The Banknote & Currency Conference was the first major industry event to take place in person since the start of the pandemic. The four day event, followed by the one-day inaugural Digital Currency Conference, welcomed more than 450 delegates from 180 organisations and 53 countries. They included 40 central banks, state printworks and government authorities.
Although those numbers were lower than in previous years, mainly due to representatives from Asia, Africa and Latin America being unable to travel, they were still sufficient to generate lively discussion in the conference room, exhibition hall and social events.
The event started off with a series of workshops on Universal Access to Payments (UA2P), the cash cycle from IACA and, from Currency News™, ‘Circulating Coins: Intrinsic, Essential, Sustainable). A polymers users summit and a session for state printworks also took place.
The conference itself opened with a keynote address from Mark Gould, Chief Payments Officer at the Federal Reserve, and ended with one from Johannes Beermann of the Bundesbank.
In the intervening three days, the panel discussions covered developments in issuance and production, currency and coin developments in the cash cycle, Cash Tech, perception studies, risk and compliance, global efforts on counterfeit deterrence, reducing the ecological footprint of notes and coins, access to cash and payments, financial inclusion and the roles of cash and CBDCs.
These panels were interspersed with technology presentations from sponsors on topics ranging from design and durability to AI in sensors, printable feature and what to do with banknote waste. A number of new features and technologies were also launched during the conference.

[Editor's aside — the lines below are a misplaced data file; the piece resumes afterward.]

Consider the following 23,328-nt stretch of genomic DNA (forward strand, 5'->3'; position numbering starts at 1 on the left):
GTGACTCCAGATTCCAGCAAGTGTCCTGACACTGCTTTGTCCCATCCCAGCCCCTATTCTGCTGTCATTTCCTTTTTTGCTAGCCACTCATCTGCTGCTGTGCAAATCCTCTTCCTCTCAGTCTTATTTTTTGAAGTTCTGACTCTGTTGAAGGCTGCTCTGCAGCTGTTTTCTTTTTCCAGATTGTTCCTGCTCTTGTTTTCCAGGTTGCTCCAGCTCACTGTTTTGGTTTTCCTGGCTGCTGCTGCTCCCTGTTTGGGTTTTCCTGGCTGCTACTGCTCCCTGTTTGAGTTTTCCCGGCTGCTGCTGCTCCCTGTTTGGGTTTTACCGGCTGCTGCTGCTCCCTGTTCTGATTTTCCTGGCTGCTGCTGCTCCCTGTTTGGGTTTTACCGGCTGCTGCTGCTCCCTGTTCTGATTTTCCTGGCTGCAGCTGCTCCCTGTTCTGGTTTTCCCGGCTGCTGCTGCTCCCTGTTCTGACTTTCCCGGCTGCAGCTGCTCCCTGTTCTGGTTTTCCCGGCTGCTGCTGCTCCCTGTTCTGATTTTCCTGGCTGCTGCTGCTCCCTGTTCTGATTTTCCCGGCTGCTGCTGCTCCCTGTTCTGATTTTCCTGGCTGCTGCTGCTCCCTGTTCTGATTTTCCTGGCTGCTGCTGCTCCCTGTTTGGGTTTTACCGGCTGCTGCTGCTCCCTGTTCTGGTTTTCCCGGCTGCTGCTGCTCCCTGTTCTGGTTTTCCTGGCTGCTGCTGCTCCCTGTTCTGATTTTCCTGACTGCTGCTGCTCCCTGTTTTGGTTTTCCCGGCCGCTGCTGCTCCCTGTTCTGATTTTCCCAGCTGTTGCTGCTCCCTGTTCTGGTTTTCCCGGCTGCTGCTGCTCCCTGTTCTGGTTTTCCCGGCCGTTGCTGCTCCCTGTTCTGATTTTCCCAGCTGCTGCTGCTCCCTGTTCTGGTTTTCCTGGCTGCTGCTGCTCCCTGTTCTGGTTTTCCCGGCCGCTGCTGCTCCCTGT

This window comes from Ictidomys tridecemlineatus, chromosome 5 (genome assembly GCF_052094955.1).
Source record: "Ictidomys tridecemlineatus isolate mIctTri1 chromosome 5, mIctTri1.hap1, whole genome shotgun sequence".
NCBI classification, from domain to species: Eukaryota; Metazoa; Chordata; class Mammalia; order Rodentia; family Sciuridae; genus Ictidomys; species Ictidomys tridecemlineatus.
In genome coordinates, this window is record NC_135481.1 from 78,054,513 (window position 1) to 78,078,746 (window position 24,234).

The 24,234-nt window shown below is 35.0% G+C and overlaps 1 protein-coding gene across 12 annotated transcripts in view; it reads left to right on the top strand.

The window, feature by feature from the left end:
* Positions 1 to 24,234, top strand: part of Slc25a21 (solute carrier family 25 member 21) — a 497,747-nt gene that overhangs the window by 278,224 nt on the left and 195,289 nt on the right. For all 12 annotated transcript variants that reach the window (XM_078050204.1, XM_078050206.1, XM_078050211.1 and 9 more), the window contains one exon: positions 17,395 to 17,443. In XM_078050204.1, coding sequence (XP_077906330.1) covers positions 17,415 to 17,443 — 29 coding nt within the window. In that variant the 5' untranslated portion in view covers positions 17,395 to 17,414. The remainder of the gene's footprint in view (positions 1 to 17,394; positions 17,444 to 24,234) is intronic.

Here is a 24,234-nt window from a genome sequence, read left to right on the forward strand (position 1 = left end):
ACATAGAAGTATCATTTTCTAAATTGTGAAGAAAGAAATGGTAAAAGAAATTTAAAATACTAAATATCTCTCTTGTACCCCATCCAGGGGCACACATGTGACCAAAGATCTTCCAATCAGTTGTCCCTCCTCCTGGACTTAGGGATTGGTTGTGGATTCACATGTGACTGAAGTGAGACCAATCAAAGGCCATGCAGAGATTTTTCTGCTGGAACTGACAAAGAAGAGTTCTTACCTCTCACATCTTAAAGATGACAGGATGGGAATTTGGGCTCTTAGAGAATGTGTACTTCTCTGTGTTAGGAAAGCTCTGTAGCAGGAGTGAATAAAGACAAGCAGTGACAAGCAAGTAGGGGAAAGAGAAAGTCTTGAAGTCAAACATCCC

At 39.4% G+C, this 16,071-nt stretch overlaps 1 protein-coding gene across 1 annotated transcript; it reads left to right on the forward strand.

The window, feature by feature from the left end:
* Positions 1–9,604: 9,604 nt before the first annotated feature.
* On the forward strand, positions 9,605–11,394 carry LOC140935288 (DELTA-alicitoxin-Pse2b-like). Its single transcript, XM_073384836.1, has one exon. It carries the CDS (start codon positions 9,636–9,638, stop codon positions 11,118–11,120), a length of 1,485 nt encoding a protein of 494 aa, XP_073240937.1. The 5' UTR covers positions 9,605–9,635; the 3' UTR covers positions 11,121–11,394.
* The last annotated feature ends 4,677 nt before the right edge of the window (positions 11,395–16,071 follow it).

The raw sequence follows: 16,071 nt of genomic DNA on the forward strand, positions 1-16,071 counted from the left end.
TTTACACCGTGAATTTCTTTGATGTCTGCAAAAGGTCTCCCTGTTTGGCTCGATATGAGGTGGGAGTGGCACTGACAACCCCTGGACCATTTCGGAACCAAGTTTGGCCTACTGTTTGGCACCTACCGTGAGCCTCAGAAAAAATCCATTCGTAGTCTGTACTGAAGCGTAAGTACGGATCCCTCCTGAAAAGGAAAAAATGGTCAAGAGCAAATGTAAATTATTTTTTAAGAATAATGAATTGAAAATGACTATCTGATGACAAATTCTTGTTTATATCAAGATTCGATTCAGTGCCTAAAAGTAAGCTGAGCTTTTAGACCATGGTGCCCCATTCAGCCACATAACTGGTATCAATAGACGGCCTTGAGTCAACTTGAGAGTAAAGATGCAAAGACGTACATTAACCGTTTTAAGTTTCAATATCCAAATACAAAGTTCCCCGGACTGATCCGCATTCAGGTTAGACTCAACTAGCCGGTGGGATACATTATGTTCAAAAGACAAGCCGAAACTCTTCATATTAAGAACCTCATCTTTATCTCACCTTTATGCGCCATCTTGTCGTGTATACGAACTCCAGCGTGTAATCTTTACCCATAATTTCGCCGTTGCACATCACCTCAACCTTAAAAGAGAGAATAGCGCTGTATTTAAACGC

The presentation of the IACA Excellence in Currency Awards also took place (see page 13).
The key topics and technologies will be covered in this and subsequent issues of Currency News.
According to Michael Lambert, formerly of the Federal Reserve and Co-Chair of the event, the run up to the conference did bring challenges and concerns.
First was that it was a hybrid event, a combination of two very different conferences. The Currency Conference is usually focused on policy and management issues relating to procuring and running the cash cycle, while the Banknote Conference is focused on the technology and processes behind making and circulating cash.
The character of each of these reflects their very different emphasis. The first concern, therefore, was whether the combination would work, he said. Would technical presentations such as the Artificial Intelligence session from Authentix, the Bank of Spain and AWS WWPS work for all? Attendance would suggest they did.
The second challenge was knowing who would attend. A large number of delegates had pre-registered back in 2020/21 and the organisers could not be sure how many would actually attend. In the event, most that could did.
Related to the second challenge was organising the programme into a coherent logical flow faced with speaker availability changing late in the day as access to visas and COVID intervened and disrupted. Flexibility was the key. Ensuring policy and technical sessions, supported by appropriate sponsor related presentations, was, largely, achieved, Michael, said, although the audience is the ultimate judge of that.
The new Digital Currency Conference on Friday is another innovation. There was some debate about whether it was appropriate to hold it adjacent to the Banknote & Currency Conference, but it is logistically efficient for those wanting to attend both, and digital currencies are not going away and need to be understood.
One can always hope for more attendees, more central banks and more SPWs, but the organisers took the courageous decision to press on with this conference. One that has paid off, as it is more than time now to get back face to face and to meet again.
The next Currency Conference will take place in Mexico City in May 2023, and the next Banknote Conference in Fort Worth, TX in May 2024.